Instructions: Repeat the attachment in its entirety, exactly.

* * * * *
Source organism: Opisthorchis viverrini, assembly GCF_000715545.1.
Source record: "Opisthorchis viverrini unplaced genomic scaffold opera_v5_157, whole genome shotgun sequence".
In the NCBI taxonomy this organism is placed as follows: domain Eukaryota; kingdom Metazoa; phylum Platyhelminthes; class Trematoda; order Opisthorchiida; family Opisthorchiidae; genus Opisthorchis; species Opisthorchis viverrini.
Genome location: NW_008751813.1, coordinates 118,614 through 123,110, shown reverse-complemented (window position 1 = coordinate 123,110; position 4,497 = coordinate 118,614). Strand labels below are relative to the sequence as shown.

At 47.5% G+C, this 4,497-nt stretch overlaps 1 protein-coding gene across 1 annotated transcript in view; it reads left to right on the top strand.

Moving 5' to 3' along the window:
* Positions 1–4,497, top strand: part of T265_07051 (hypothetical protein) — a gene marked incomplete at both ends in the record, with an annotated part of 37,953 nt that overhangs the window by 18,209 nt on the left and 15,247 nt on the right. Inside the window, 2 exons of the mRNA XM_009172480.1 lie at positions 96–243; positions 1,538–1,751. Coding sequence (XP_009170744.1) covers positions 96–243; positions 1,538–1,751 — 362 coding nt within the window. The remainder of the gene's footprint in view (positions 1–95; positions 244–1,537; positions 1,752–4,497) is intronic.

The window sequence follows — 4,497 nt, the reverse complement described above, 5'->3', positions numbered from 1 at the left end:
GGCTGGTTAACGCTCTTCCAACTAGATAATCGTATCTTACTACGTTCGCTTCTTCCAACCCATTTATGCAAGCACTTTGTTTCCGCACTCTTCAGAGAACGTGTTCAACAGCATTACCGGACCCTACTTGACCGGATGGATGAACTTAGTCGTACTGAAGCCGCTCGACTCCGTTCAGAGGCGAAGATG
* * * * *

Source organism: Opisthorchis viverrini, assembly GCF_000715545.1.
Source record: "Opisthorchis viverrini unplaced genomic scaffold opera_v5_157, whole genome shotgun sequence".
In the NCBI taxonomy this organism is placed as follows: domain Eukaryota; kingdom Metazoa; phylum Platyhelminthes; class Trematoda; order Opisthorchiida; family Opisthorchiidae; genus Opisthorchis; species Opisthorchis viverrini.
Genome location: NW_008751813.1, coordinates 118,614 through 123,110, shown reverse-complemented (window position 1 = coordinate 123,110; position 4,497 = coordinate 118,614). Strand labels below are relative to the sequence as shown.

At 47.5% G+C, this 4,497-nt stretch overlaps 1 protein-coding gene across 1 annotated transcript in view; it reads left to right on the top strand.

Moving 5' to 3' along the window:
* Positions 1–4,497, top strand: part of T265_07051 (hypothetical protein) — a gene marked incomplete at both ends in the record, with an annotated part of 37,953 nt that overhangs the window by 18,209 nt on the left and 15,247 nt on the right. Inside the window, 2 exons of the mRNA XM_009172480.1 lie at positions 96–243; positions 1,538–1,751. Coding sequence (XP_009170744.1) covers positions 96–243; positions 1,538–1,751 — 362 coding nt within the window. The remainder of the gene's footprint in view (positions 1–95; positions 244–1,537; positions 1,752–4,497) is intronic.

The window sequence follows — 4,497 nt, the reverse complement described above, 5'->3', positions numbered from 1 at the left end:
GGCTGGTTAACGCTCTTCCAACTAGATAATCGTATCTTACTACGTTCGCTTCTTCCAACCCATTTATGCAAGCACTTTGTTTCCGCACTCTTCAGAGAACGTGTTCAACAGCATTACCGGACCCTACTTGACCGGATGGATGAACTTAGTCGTACTGAAGCCGCTCGACTCCGTTCAGAGGCGAAGATG